At about this time I moved onto Central School of Arts and Crafts which quickly became Art and Design and then quickly changed to Central St Martin’s Art School. I went there to study etching, metal engraving and wood engraving but my secret lettering continued.
(Metal engraving is something which taught me about drawing using textures and tones but there again was metal scraping – teeth on edge.)
My wood engraving tutor, Ian Mortimer, was a typographer renowned for his high level of printing standards. He taught me typography for one day. One day only, because it was a disaster for both of us! Although he was a truly kind and patient man, my chaotic mind could not grasp the orderliness of typography. I dropped things and bent things and was only saved by being thrown from the room when I said 'It isn’t my fault; the lead is wambly.'
Ian stared at me. 'Wambly!? Wambly! What a wonderful word!' And he roared with laughter.
It had the effect of thawing me out of my acute shyness and it made it possible for me to show him all my work which I had kept hidden from everyone.
Ian introduced me to Nick Biddulph, who had been the photographer for Stanley Knight’s book Historical Scripts: A Handbook for Calligraphers. He showed me books which helped me see the difference between 'good' lettering and 'bad'. An essential thing to learn.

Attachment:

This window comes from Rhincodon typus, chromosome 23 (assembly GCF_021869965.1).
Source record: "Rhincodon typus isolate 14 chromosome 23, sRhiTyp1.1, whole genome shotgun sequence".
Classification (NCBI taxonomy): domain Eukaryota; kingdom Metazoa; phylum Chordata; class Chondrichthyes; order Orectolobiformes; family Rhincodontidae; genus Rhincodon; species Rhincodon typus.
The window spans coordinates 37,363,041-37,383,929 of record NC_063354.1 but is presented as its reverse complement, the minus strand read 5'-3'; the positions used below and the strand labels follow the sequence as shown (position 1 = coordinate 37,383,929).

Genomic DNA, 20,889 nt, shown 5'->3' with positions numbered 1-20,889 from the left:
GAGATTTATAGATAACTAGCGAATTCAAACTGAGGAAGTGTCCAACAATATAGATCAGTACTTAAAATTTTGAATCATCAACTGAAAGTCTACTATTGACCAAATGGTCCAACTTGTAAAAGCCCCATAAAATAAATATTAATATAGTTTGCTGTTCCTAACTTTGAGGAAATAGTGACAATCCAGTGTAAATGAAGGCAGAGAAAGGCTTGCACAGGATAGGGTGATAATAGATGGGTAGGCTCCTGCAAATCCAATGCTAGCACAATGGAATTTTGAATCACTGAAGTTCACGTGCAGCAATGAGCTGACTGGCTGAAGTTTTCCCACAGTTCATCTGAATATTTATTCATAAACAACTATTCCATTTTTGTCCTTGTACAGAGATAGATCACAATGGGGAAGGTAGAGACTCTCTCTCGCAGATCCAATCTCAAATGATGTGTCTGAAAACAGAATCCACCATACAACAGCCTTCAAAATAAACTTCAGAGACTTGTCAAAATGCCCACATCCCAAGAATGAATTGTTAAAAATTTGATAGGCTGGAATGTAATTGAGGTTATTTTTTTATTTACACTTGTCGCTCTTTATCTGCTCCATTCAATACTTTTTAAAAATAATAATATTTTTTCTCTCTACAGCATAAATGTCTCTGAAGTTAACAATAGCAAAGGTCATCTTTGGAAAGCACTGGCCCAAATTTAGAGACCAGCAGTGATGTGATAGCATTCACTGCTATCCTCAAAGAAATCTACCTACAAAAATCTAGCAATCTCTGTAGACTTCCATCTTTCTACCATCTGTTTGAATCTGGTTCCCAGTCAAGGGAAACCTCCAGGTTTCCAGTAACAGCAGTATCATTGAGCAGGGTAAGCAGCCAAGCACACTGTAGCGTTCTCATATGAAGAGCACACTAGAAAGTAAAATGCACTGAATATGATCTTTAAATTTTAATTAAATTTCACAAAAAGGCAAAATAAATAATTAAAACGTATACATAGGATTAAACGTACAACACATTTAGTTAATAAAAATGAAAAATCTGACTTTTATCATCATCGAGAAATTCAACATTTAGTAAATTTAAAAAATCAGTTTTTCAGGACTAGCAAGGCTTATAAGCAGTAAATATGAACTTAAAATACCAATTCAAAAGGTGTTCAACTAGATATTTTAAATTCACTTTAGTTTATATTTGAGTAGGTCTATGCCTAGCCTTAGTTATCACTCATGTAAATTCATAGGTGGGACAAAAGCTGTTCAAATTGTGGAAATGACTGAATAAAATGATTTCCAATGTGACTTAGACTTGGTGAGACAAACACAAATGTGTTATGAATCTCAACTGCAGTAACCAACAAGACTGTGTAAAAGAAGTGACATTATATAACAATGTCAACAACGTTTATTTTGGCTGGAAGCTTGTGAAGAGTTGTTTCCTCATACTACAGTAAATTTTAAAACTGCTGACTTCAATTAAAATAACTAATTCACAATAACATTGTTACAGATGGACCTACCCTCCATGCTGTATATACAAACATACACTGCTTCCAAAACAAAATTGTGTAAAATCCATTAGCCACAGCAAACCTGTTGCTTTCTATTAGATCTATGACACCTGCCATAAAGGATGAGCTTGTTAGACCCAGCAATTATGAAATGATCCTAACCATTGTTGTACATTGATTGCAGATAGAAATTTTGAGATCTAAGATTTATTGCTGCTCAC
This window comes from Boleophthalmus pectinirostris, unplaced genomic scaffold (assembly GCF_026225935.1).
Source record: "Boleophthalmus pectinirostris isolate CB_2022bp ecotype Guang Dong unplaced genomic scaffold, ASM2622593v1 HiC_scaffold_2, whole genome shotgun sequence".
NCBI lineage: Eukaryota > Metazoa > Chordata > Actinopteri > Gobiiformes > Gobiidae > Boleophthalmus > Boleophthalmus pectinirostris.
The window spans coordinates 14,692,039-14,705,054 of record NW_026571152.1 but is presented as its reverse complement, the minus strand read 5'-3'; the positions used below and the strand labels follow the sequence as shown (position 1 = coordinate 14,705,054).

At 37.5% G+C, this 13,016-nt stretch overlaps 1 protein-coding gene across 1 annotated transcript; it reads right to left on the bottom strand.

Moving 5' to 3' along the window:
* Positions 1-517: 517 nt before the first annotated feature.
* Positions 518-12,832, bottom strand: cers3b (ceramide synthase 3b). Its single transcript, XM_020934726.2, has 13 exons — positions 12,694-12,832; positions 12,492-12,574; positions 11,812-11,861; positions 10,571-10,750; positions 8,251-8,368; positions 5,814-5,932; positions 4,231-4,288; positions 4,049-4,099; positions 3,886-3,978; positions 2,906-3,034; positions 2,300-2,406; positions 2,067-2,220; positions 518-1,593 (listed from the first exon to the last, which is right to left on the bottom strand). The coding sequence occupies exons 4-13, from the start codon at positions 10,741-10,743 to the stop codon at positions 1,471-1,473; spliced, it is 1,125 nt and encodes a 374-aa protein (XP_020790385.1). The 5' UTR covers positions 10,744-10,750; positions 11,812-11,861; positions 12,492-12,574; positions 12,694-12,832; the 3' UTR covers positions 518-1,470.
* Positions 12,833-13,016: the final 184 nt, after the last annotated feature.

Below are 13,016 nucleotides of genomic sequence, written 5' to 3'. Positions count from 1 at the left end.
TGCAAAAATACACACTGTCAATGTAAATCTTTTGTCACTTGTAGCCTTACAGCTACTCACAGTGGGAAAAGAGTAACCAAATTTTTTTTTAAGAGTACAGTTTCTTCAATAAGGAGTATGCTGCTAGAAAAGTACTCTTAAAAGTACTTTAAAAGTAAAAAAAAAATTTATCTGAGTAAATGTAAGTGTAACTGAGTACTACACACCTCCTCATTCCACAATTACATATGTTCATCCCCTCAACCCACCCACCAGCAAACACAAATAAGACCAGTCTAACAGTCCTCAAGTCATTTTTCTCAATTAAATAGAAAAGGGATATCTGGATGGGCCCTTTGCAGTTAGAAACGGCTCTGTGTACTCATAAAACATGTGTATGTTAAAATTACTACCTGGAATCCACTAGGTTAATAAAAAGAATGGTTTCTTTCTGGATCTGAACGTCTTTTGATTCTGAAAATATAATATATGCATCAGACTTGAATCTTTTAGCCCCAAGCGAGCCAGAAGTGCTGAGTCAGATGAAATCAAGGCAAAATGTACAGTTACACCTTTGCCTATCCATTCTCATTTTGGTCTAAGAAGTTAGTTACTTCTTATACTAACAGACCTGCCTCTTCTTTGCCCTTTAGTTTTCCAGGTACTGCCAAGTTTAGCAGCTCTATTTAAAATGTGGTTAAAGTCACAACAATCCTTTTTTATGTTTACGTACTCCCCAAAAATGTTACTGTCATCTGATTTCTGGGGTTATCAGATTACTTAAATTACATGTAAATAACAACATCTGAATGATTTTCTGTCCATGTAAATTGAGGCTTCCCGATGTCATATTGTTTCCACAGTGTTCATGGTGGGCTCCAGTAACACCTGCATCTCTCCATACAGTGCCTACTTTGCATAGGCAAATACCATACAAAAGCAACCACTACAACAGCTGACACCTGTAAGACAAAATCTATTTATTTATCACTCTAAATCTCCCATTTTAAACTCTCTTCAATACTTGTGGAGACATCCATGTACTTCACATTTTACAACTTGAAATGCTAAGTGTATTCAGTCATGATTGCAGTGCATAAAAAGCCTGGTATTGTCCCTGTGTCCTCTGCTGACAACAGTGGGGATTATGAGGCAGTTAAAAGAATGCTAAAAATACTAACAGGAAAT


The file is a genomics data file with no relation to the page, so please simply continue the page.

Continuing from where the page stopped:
And they sent me off to the manuscripts room at the British Museum and told me draw letters from the manuscripts which I was attracted to. Also to do lettering every day.
I also read and re-read Nicolette Grey’s book Lettering as Drawing. This book is the one book I would have for help with lettering. It is my creative muse.
Teaching and commissions made my explorations into what I needed as an artist much harder but the next stage in my self learning was meeting Ewan Clayton about five years ago. He helped dispel my permanent feeling that what I do is wrong, or even naughty! He allows movement, exploration and experimentation.
Ewan Clayton, 'A Book of Hours for the Vernal Equinox', the Crafts Study Centre © Ewan Clayton & CSC.
And the other tutor who has given me a passport into my true world is Sue Hufton. Her practical approach made me realise that it is impossible to work using tools or ink which do not follow my inner comfort. She taught me how to cut quills properly (an unbelievably careful and time-consuming skill which I’m still learning) and showed me how to paint letters with a Handover sable brush whilst trying many different types of paper until I found the one which suited my needs.
My needs are to combine paintings with letters. It is a complicated journey and it’s one I’ve only just started on even though I’ve been with it ever since I was a tiny child and copied letters from books and gazed at art.
I need to add that I now no longer adore David Jones’ Painted Inscriptions in the way I once did, as I find them heavy – but what has to be said about his work is that he was not a calligrapher and nor am I. We are artists making pictures to convey a mood of a poem and that is the difference.
And the answer to how to make things the correct way is 'right tool – right place'.
Phillippa Dow, 'Thoughts in a Garden', based on the poem by Marvell.
Watercolour and goose-quill calligraphy, 57 x 77cm
© Philippa Dow